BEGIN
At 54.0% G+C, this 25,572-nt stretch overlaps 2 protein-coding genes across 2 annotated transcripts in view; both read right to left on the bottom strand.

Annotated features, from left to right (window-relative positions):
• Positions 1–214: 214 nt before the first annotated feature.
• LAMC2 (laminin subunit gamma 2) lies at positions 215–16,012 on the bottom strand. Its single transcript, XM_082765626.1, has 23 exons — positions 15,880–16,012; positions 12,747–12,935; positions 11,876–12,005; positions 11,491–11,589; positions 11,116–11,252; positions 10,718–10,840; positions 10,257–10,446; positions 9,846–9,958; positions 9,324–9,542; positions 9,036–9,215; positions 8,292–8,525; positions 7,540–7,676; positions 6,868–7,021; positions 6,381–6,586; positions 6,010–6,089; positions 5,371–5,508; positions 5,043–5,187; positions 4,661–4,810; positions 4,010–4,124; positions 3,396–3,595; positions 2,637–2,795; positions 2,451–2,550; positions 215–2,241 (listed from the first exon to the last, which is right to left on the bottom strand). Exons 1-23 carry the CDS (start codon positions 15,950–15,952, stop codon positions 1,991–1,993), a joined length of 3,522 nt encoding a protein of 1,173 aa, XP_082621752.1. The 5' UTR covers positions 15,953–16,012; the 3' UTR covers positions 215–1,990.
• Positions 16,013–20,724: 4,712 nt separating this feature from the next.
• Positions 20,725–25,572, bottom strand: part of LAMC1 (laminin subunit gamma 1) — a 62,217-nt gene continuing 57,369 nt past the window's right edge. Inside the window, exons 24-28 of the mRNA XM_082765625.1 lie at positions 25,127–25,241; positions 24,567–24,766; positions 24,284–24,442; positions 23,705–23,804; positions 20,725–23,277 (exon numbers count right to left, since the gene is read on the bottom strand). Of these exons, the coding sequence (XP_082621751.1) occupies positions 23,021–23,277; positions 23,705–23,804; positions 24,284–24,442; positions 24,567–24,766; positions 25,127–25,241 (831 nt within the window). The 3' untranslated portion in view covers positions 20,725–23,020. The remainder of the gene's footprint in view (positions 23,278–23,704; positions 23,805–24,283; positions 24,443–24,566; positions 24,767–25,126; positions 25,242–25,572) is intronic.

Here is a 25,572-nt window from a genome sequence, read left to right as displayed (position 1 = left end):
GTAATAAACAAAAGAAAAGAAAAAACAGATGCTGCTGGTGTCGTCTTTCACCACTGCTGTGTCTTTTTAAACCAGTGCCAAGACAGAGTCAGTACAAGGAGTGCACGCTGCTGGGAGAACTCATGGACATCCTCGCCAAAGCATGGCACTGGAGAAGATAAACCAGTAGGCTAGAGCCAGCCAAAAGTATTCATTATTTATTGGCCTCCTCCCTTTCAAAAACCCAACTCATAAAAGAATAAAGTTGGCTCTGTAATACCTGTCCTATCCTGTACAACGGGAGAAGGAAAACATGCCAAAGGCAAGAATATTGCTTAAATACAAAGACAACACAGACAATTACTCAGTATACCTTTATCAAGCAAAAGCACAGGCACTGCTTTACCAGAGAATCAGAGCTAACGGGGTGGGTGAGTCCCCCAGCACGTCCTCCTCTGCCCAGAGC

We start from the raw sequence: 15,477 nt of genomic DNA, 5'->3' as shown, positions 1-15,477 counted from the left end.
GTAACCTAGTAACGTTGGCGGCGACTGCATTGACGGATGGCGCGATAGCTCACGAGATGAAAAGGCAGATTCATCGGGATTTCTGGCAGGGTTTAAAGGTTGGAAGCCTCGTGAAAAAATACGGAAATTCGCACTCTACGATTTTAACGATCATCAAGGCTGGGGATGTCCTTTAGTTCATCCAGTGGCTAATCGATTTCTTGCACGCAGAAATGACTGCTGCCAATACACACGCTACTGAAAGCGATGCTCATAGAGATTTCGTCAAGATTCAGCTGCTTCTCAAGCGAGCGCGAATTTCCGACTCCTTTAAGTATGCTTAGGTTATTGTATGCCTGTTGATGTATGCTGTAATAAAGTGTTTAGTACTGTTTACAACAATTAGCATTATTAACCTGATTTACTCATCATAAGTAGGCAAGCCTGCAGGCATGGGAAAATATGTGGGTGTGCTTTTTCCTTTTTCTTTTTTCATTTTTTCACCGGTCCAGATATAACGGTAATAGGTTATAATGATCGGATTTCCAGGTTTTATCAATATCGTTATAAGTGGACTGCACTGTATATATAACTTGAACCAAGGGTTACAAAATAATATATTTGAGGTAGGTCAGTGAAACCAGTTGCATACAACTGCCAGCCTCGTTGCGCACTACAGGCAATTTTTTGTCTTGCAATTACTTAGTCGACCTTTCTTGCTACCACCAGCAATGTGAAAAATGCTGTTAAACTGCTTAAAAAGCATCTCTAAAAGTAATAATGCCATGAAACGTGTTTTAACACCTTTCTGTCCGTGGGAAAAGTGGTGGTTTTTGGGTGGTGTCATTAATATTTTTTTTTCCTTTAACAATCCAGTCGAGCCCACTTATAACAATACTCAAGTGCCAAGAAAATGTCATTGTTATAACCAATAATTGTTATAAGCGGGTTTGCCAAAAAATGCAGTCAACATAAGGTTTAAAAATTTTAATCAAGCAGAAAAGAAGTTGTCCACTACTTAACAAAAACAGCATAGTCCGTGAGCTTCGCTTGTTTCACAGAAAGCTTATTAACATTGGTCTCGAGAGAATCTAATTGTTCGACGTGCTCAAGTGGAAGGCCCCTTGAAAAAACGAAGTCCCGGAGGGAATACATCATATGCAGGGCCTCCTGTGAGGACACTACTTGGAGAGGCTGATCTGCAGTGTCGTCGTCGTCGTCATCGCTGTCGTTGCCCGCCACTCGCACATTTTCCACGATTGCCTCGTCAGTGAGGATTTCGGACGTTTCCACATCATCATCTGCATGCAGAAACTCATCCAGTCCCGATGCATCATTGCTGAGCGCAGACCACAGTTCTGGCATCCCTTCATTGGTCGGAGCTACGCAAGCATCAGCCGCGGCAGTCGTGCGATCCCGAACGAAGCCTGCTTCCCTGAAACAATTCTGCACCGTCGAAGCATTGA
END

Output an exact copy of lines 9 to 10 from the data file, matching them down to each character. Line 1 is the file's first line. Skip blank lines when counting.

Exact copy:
We start from the raw sequence: 15,477 nt of genomic DNA, 5'->3' as shown, positions 1-15,477 counted from the left end.
GTAACCTAGTAACGTTGGCGGCGACTGCATTGACGGATGGCGCGATAGCTCACGAGATGAAAAGGCAGATTCATCGGGATTTCTGGCAGGGTTTAAAGGTTGGAAGCCTCGTGAAAAAATACGGAAATTCGCACTCTACGATTTTAACGATCATCAAGGCTGGGGATGTCCTTTAGTTCATCCAGTGGCTAATCGATTTCTTGCACGCAGAAATGACTGCTGCCAATACACACGCTACTGAAAGCGATGCTCATAGAGATTTCGTCAAGATTCAGCTGCTTCTCAAGCGAGCGCGAATTTCCGACTCCTTTAAGTATGCTTAGGTTATTGTATGCCTGTTGATGTATGCTGTAATAAAGTGTTTAGTACTGTTTACAACAATTAGCATTATTAACCTGATTTACTCATCATAAGTAGGCAAGCCTGCAGGCATGGGAAAATATGTGGGTGTGCTTTTTCCTTTTTCTTTTTTCATTTTTTCACCGGTCCAGATATAACGGTAATAGGTTATAATGATCGGATTTCCAGGTTTTATCAATATCGTTATAAGTGGACTGCACTGTATATATAACTTGAACCAAGGGTTACAAAATAATATATTTGAGGTAGGTCAGTGAAACCAGTTGCATACAACTGCCAGCCTCGTTGCGCACTACAGGCAATTTTTTGTCTTGCAATTACTTAGTCGACCTTTCTTGCTACCACCAGCAATGTGAAAAATGCTGTTAAACTGCTTAAAAAGCATCTCTAAAAGTAATAATGCCATGAAACGTGTTTTAACACCTTTCTGTCCGTGGGAAAAGTGGTGGTTTTTGGGTGGTGTCATTAATATTTTTTTTTCCTTTAACAATCCAGTCGAGCCCACTTATAACAATACTCAAGTGCCAAGAAAATGTCATTGTTATAACCAATAATTGTTATAAGCGGGTTTGCCAAAAAATGCAGTCAACATAAGGTTTAAAAATTTTAATCAAGCAGAAAAGAAGTTGTCCACTACTTAACAAAAACAGCATAGTCCGTGAGCTTCGCTTGTTTCACAGAAAGCTTATTAACATTGGTCTCGAGAGAATCTAATTGTTCGACGTGCTCAAGTGGAAGGCCCCTTGAAAAAACGAAGTCCCGGAGGGAATACATCATATGCAGGGCCTCCTGTGAGGACACTACTTGGAGAGGCTGATCTGCAGTGTCGTCGTCGTCGTCATCGCTGTCGTTGCCCGCCACTCGCACATTTTCCACGATTGCCTCGTCAGTGAGGATTTCGGACGTTTCCACATCATCATCTGCATGCAGAAACTCATCCAGTCCCGATGCATCATTGCTGAGCGCAGACCACAGTTCTGGCATCCCTTCATTGGTCGGAGCTACGCAAGCATCAGCCGCGGCAGTCGTGCGATCCCGAACGAAGCCTGCTTCCCTGAAACAATTCTGCACCGTCGAAGCATTGA